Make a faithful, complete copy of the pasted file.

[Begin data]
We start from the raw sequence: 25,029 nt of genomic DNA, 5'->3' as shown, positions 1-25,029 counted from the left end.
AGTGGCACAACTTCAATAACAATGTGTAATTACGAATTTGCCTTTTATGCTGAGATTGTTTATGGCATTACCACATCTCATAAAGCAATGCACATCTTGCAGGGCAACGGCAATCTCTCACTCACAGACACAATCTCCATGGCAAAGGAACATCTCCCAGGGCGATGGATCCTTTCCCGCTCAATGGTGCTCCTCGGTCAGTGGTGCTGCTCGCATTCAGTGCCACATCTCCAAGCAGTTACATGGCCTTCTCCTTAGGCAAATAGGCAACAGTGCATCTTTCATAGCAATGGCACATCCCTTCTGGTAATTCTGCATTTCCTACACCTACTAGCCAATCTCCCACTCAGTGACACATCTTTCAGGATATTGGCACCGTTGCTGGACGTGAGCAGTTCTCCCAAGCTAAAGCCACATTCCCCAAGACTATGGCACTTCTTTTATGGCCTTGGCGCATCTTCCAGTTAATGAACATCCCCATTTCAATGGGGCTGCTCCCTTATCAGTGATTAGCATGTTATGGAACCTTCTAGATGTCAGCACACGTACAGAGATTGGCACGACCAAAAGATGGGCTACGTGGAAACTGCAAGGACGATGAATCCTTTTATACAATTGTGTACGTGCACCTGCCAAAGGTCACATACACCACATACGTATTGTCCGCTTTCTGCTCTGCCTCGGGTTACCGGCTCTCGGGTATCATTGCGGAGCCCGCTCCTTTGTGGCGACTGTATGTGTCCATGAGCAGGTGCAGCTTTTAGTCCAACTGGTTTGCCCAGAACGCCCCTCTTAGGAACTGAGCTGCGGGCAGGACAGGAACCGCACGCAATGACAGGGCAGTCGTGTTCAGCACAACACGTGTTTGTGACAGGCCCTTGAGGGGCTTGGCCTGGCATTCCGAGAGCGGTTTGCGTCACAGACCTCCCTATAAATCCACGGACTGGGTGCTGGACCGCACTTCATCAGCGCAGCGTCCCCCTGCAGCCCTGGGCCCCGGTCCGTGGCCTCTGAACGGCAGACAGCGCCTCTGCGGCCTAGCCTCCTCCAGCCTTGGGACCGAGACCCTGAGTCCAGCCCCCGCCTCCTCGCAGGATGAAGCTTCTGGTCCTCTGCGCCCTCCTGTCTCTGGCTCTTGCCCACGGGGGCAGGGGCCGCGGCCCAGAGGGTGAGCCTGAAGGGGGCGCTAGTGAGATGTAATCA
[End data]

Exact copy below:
We start from the raw sequence: 25,029 nt of genomic DNA, 5'->3' as shown, positions 1-25,029 counted from the left end.
AGTGGCACAACTTCAATAACAATGTGTAATTACGAATTTGCCTTTTATGCTGAGATTGTTTATGGCATTACCACATCTCATAAAGCAATGCACATCTTGCAGGGCAACGGCAATCTCTCACTCACAGACACAATCTCCATGGCAAAGGAACATCTCCCAGGGCGATGGATCCTTTCCCGCTCAATGGTGCTCCTCGGTCAGTGGTGCTGCTCGCATTCAGTGCCACATCTCCAAGCAGTTACATGGCCTTCTCCTTAGGCAAATAGGCAACAGTGCATCTTTCATAGCAATGGCACATCCCTTCTGGTAATTCTGCATTTCCTACACCTACTAGCCAATCTCCCACTCAGTGACACATCTTTCAGGATATTGGCACCGTTGCTGGACGTGAGCAGTTCTCCCAAGCTAAAGCCACATTCCCCAAGACTATGGCACTTCTTTTATGGCCTTGGCGCATCTTCCAGTTAATGAACATCCCCATTTCAATGGGGCTGCTCCCTTATCAGTGATTAGCATGTTATGGAACCTTCTAGATGTCAGCACACGTACAGAGATTGGCACGACCAAAAGATGGGCTACGTGGAAACTGCAAGGACGATGAATCCTTTTATACAATTGTGTACGTGCACCTGCCAAAGGTCACATACACCACATACGTATTGTCCGCTTTCTGCTCTGCCTCGGGTTACCGGCTCTCGGGTATCATTGCGGAGCCCGCTCCTTTGTGGCGACTGTATGTGTCCATGAGCAGGTGCAGCTTTTAGTCCAACTGGTTTGCCCAGAACGCCCCTCTTAGGAACTGAGCTGCGGGCAGGACAGGAACCGCACGCAATGACAGGGCAGTCGTGTTCAGCACAACACGTGTTTGTGACAGGCCCTTGAGGGGCTTGGCCTGGCATTCCGAGAGCGGTTTGCGTCACAGACCTCCCTATAAATCCACGGACTGGGTGCTGGACCGCACTTCATCAGCGCAGCGTCCCCCTGCAGCCCTGGGCCCCGGTCCGTGGCCTCTGAACGGCAGACAGCGCCTCTGCGGCCTAGCCTCCTCCAGCCTTGGGACCGAGACCCTGAGTCCAGCCCCCGCCTCCTCGCAGGATGAAGCTTCTGGTCCTCTGCGCCCTCCTGTCTCTGGCTCTTGCCCACGGGGGCAGGGGCCGCGGCCCAGAGGGTGAGCCTGAAGGGGGCGCTAGTGAGATGTAATCA